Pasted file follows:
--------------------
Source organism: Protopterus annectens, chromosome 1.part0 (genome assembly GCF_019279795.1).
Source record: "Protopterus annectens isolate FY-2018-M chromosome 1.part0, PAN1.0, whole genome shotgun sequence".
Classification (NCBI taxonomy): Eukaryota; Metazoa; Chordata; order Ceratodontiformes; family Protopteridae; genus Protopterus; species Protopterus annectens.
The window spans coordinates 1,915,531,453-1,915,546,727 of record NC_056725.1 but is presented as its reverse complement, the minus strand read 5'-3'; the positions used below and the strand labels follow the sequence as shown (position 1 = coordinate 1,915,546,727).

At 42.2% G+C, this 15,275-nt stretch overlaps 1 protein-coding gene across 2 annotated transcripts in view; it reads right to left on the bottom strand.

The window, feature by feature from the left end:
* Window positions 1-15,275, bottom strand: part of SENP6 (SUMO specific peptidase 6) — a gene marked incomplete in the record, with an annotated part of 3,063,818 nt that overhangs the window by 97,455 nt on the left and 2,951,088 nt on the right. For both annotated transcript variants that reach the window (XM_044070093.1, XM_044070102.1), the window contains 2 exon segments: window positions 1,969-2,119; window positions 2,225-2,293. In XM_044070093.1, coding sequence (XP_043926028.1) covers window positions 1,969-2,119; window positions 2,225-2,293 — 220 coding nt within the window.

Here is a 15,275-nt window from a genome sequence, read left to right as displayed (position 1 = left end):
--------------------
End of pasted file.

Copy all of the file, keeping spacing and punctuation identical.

Source organism: Protopterus annectens, chromosome 1.part0 (genome assembly GCF_019279795.1).
Source record: "Protopterus annectens isolate FY-2018-M chromosome 1.part0, PAN1.0, whole genome shotgun sequence".
Classification (NCBI taxonomy): Eukaryota; Metazoa; Chordata; order Ceratodontiformes; family Protopteridae; genus Protopterus; species Protopterus annectens.
The window spans coordinates 1,915,531,453-1,915,546,727 of record NC_056725.1 but is presented as its reverse complement, the minus strand read 5'-3'; the positions used below and the strand labels follow the sequence as shown (position 1 = coordinate 1,915,546,727).

At 42.2% G+C, this 15,275-nt stretch overlaps 1 protein-coding gene across 2 annotated transcripts in view; it reads right to left on the bottom strand.

The window, feature by feature from the left end:
* Window positions 1-15,275, bottom strand: part of SENP6 (SUMO specific peptidase 6) — a gene marked incomplete in the record, with an annotated part of 3,063,818 nt that overhangs the window by 97,455 nt on the left and 2,951,088 nt on the right. For both annotated transcript variants that reach the window (XM_044070093.1, XM_044070102.1), the window contains 2 exon segments: window positions 1,969-2,119; window positions 2,225-2,293. In XM_044070093.1, coding sequence (XP_043926028.1) covers window positions 1,969-2,119; window positions 2,225-2,293 — 220 coding nt within the window.

Here is a 15,275-nt window from a genome sequence, read left to right as displayed (position 1 = left end):